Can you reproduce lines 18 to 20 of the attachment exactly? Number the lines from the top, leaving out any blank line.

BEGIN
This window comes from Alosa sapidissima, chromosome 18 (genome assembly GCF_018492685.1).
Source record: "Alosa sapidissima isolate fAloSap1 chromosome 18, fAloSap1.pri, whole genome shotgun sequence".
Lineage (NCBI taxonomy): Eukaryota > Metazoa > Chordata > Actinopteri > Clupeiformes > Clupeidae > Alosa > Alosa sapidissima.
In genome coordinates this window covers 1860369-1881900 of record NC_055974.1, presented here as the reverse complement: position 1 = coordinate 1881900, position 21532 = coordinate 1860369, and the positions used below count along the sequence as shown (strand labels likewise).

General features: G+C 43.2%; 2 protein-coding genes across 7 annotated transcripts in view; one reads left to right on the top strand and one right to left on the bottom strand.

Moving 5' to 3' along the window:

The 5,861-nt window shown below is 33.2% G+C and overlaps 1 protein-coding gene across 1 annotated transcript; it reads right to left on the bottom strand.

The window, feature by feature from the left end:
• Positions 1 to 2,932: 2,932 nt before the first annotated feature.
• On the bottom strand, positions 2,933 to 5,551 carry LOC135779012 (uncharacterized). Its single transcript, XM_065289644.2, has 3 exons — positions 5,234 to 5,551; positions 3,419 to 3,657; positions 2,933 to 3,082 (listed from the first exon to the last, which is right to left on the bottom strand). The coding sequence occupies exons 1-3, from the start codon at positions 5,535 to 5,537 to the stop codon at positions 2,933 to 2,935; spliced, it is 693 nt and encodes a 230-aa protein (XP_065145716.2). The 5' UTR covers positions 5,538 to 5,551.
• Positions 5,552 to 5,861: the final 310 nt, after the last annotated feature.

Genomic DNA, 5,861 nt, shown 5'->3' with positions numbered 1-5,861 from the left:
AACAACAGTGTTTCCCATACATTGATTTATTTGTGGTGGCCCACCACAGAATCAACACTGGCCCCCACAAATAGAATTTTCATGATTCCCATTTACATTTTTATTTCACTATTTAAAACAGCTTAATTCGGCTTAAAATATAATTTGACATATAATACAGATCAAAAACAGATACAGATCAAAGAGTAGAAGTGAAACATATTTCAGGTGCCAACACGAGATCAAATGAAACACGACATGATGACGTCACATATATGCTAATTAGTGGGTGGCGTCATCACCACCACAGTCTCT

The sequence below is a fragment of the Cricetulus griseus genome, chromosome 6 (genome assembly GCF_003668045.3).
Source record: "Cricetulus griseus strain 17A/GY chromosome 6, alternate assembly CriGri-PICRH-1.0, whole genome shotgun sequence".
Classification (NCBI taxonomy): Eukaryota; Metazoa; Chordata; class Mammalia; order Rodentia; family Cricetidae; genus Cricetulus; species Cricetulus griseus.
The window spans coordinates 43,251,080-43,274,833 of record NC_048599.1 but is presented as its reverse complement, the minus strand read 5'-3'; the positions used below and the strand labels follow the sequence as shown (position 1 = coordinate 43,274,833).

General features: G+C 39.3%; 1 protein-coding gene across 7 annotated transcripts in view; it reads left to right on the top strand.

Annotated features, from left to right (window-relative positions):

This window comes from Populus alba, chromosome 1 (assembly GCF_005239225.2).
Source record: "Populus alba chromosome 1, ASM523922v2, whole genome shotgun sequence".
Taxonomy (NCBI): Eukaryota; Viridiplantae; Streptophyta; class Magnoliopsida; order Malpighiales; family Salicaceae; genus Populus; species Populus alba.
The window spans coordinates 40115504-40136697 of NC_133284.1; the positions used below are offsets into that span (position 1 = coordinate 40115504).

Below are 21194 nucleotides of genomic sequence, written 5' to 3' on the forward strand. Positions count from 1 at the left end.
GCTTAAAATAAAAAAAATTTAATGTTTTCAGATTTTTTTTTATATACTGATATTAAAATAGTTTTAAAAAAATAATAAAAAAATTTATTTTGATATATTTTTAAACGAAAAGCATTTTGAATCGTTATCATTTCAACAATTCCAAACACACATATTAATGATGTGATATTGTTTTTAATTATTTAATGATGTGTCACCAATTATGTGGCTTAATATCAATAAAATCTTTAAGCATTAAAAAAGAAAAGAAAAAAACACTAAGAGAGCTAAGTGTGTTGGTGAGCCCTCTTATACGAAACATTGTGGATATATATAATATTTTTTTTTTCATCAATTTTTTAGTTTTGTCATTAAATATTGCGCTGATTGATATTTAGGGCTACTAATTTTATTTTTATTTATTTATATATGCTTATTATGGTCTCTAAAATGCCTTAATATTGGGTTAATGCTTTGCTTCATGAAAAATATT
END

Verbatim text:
General features: G+C 39.3%; 1 protein-coding gene across 7 annotated transcripts in view; it reads left to right on the top strand.

Annotated features, from left to right (window-relative positions):

This window comes from Populus alba, chromosome 1 (assembly GCF_005239225.2).